The annual report from the San Joaquin County Coroner's Office detailed one of the most deadly years in the area to date, with homicides and suicides on the rise.
According to the county coroner, the number of homicides in 2011 spiked 37 percent from 2010.
The office's annual report breaks down the number of deaths investigated by the coroner in a calendar year.
According to the report, 707 total cases were investigated by the coroner. Of those 707 cases, 93 were homicides, a majority of which were committed through the use of a handgun.
While the spike is in large part due to the increase in violence in Stockton, Lodi saw a doubling of its homicides in 2011.
On average, Lodi police handle one homicide every year. In 2011, there were two. So far, Lodi has already seen two homicides this year.
According to Lodi Police Chief Mark Helms, both homicides in 2011 were shootings, and both were gang-related.
To try and prevent further gang violence, Helms said the department has increased the response to gang activity, as well as their ability to analyze crime to determine where their presence and resources are needed most.
"We are focusing on the worst of the worst offenders," he said. "Those are the people we want to take off the streets."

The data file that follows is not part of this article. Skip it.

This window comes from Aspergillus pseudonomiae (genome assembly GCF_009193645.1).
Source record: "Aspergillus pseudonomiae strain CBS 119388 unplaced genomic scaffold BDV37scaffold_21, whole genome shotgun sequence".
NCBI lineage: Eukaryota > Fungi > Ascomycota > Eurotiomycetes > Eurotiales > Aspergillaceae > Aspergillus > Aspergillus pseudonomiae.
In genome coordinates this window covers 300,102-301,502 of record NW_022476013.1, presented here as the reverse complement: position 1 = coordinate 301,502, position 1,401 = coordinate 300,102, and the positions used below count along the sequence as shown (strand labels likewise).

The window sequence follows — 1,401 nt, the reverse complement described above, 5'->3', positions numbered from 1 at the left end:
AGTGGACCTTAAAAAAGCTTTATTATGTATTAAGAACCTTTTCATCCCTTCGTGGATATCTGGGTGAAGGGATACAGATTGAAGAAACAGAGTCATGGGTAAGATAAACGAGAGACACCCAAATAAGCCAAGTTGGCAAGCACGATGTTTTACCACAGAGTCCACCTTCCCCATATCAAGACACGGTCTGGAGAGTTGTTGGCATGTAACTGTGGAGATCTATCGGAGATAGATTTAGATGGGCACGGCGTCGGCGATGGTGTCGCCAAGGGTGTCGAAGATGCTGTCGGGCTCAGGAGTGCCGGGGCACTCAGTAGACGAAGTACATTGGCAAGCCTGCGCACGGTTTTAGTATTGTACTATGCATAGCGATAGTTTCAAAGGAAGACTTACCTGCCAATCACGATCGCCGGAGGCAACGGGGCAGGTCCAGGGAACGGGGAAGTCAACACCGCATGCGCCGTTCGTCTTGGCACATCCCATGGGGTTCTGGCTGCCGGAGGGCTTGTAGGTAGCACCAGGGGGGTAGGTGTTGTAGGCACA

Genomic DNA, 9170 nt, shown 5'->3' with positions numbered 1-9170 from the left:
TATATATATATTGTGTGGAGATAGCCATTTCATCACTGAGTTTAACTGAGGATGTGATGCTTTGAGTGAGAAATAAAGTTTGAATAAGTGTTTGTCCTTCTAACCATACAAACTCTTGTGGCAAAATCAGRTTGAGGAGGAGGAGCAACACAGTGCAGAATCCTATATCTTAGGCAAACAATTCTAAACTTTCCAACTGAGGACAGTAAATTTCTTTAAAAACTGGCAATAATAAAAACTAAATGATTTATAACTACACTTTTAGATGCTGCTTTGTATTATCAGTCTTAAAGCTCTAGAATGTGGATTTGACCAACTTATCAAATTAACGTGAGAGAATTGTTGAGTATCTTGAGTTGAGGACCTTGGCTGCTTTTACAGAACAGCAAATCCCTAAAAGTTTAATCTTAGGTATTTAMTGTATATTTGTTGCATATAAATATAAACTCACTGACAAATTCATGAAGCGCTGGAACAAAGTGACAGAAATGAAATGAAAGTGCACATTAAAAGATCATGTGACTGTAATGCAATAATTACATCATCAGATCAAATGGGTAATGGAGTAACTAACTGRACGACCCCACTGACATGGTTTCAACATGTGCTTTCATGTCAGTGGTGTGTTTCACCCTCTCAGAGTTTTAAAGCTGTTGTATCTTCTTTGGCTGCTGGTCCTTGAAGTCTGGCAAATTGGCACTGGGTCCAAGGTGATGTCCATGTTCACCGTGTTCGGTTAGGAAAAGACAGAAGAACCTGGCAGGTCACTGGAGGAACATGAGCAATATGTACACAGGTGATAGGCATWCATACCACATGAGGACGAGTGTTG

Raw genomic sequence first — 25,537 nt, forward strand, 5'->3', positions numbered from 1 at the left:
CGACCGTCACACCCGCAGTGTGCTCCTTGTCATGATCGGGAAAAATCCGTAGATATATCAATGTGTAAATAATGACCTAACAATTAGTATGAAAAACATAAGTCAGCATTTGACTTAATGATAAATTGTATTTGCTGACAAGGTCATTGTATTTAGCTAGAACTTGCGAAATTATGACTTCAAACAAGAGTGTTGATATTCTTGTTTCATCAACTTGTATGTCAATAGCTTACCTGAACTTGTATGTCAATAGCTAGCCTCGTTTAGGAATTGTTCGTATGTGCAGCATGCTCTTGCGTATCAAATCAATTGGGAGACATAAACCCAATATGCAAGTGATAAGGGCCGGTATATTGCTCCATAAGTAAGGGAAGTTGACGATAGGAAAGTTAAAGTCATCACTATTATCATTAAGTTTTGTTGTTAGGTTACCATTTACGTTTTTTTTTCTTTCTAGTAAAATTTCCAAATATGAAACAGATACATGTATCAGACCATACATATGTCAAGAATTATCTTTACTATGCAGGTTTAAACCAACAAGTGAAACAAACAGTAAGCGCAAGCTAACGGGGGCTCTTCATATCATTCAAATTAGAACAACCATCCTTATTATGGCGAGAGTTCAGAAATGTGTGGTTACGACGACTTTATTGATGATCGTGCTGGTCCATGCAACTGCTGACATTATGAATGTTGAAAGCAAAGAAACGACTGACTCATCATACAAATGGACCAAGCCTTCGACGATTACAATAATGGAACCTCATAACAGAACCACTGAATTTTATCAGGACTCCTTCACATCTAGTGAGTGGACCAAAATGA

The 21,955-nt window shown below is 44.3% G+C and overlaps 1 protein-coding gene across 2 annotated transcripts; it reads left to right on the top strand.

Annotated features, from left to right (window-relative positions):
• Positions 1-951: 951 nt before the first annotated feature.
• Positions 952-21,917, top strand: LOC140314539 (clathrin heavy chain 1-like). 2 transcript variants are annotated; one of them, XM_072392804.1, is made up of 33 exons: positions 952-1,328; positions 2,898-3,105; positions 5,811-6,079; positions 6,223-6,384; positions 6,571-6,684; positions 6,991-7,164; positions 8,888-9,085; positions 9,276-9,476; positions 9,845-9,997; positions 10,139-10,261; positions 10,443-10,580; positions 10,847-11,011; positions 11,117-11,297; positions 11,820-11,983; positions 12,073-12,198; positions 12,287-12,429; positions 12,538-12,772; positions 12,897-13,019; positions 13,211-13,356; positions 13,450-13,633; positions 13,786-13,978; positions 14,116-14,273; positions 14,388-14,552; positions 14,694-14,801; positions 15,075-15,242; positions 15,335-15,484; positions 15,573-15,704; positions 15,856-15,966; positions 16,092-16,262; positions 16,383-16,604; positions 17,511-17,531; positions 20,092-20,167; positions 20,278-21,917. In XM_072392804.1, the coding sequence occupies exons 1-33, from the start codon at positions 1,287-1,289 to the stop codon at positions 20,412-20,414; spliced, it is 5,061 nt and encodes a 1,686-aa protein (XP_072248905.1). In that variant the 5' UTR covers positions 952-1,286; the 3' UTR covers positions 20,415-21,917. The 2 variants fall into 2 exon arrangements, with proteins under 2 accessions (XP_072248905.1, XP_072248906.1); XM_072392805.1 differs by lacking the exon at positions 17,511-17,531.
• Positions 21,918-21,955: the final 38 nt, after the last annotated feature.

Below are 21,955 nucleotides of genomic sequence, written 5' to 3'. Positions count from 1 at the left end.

Countywide, similar efforts are being made to ensure the safety of the public, said Detective Dave Konecny of the San Joaquin County Sheriff's Office.
Konecny said the large demise of police presence in Stockton was a contributing factor to the rise in homicides, but that a task force is now in place in Stockton to focus on gang prevention.
"They will be bringing down numbers with the resources that they have," he said.
Apart from a rise in homicides and suicides, there was a noticeable dip in motor vehicle accidents in recent years, something Konecny attributes to outside groups helping local law enforcement raise awareness for driving safely.
While motor vehicle accidents slightly rose from 2010 to 2011, the overall amount of those who perished in accidents involving cars has dropped significantly in the past four years — from 123 in 2007 to 83 in 2011.
"Everybody working with DUI checkpoints and a greater presence with (Mothers Against Drunk Driving) have played a factor in getting those numbers down," Konecny said.
Contact reporter Katie Nelson at firstname.lastname@example.org.